By Christine McGourty
BBC science correspondent
The six science books competing for this year's Aventis Prize all share a "compelling standard of writing", says Professor Lord Robert Winston.
From Black Arrow to Beagle 2, a history of British boffins at their best
The fertility specialist leads a panel of five judges who will decide in June which is the best popular science publication of the last year.
The titles put on Monday's shortlist cover subjects ranging from the origins of the Universe to genetic discovery.
The Aventis Prize is worth £10,000 to the winner and guarantees a sales rush.
The prize, which includes a junior category, is managed by the UK's science academy, the Royal Society.
This year, it has drawn a record number of nominations - up almost 20% on 2003.
Previous Aventis winners have included Stephen J Gould, Roger Penrose, and Stephen Hawking.
The author Terry Pratchett, who sits on this year's judging panel, told BBC News Online that the quality of the books was "noticeably better" than when he was first involved in judging the competition almost a decade ago.
For Pratchett, the most important quality was "sheer readability".
He said: "It seems important to me that page one makes you want to turn to page two."
He added that many of the books "opened his mind", and he was particularly struck by a passage in the book Mutants, by Armand Marie Leroi: "The thing that really fascinated me was about the early days in the development of the embryo when it's not much more than a handful of cells. The whole thing seemed to unfold in my mind like a movie."
How a humble nematode worm opened up genomics
Fellow judge Daniel Glaser, a neuroscientist at University College London, said "readability and relevance" would be the key factors in selecting the final winner.
"We want a book that non-scientists can enjoy and that addresses questions that people ask in their everyday lives that perhaps they can't easily find an answer to," he said.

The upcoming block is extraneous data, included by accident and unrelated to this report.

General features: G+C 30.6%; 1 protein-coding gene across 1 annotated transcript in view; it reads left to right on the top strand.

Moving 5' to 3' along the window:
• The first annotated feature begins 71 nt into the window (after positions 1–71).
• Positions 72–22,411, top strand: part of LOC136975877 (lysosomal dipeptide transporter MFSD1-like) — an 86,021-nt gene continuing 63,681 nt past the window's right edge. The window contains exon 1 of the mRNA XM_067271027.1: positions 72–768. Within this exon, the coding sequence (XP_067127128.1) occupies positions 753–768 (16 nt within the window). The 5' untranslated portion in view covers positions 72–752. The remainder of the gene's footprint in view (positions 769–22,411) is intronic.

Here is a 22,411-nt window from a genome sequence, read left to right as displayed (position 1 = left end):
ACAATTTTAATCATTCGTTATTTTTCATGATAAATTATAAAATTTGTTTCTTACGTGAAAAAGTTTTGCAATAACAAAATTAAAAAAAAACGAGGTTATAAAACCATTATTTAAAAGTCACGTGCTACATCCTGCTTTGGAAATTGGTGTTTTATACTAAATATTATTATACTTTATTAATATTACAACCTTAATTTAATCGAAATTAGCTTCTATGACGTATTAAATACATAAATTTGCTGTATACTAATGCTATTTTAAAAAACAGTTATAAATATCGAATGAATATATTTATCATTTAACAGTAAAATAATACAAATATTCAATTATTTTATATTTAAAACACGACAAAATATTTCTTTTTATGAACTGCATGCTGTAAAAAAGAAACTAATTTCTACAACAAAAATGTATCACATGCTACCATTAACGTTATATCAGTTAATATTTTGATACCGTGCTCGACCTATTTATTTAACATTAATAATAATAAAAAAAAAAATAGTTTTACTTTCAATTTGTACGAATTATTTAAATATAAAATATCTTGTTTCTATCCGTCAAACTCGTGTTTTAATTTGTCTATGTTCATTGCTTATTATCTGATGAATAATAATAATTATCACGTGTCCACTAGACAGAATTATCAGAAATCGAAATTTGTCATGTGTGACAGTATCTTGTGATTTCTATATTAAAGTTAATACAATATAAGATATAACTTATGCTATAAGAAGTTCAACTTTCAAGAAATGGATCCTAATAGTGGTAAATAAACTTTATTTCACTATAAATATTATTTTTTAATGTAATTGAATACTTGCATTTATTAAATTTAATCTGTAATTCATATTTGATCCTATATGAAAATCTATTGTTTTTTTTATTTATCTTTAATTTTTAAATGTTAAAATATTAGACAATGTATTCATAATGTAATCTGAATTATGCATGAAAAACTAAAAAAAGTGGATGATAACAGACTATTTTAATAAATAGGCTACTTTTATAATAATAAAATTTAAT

He described the shortlist as "fabulous" and said the quality and range of the books was hugely impressive.
It was "a pleasant surprise", he added, that travel writer Bill Bryson turned his hand to science so well and he was particularly pleased to see engineers and British science getting some attention in Francis Spufford's book, Backroom Boys.
The winner of the Aventis Prize will be revealed at a gala dinner at the Royal Society on 14 June.
The full shortlist for the
2004 General Prize:
- In The Beginning Was The Worm, by Andrew Brown (Simon & Schuster) - In brief: The story of the nematode worm and the scientists who have devoted their lives to unravelling its secrets. But it will appeal to far more than just worm-lovers for its insights into the work of brilliant scientists such as Sydney Brenner, Bob Horvitz and Sir John Sulston, who shared a 2002 Nobel Prize for their work on this microscope creature, the first organism to have its entire genetic make-up sequenced.
About the author: Freelance journalist and author of two previous books, one on the Metropolitan Police and another on the feuds amongst evolutionary theorists.
- A Short History Of Nearly Everything, by Bill Bryson (Doubleday/Transworld) - In brief: One man's quest to understand the world around us, from the Big Bang to plate tectonics. The author explores such matters as the size of the Earth and the origins of life, in prose that never fails to be elegant and comprehensible. Fascinating characters and tales from the history of science in a book that's entertaining and brilliantly readable.
About the author: Best-selling travel writer and author of books such as Notes From A Small Island and The Lost Continent.
- Magic Universe, by Nigel Calder (Oxford University Press) -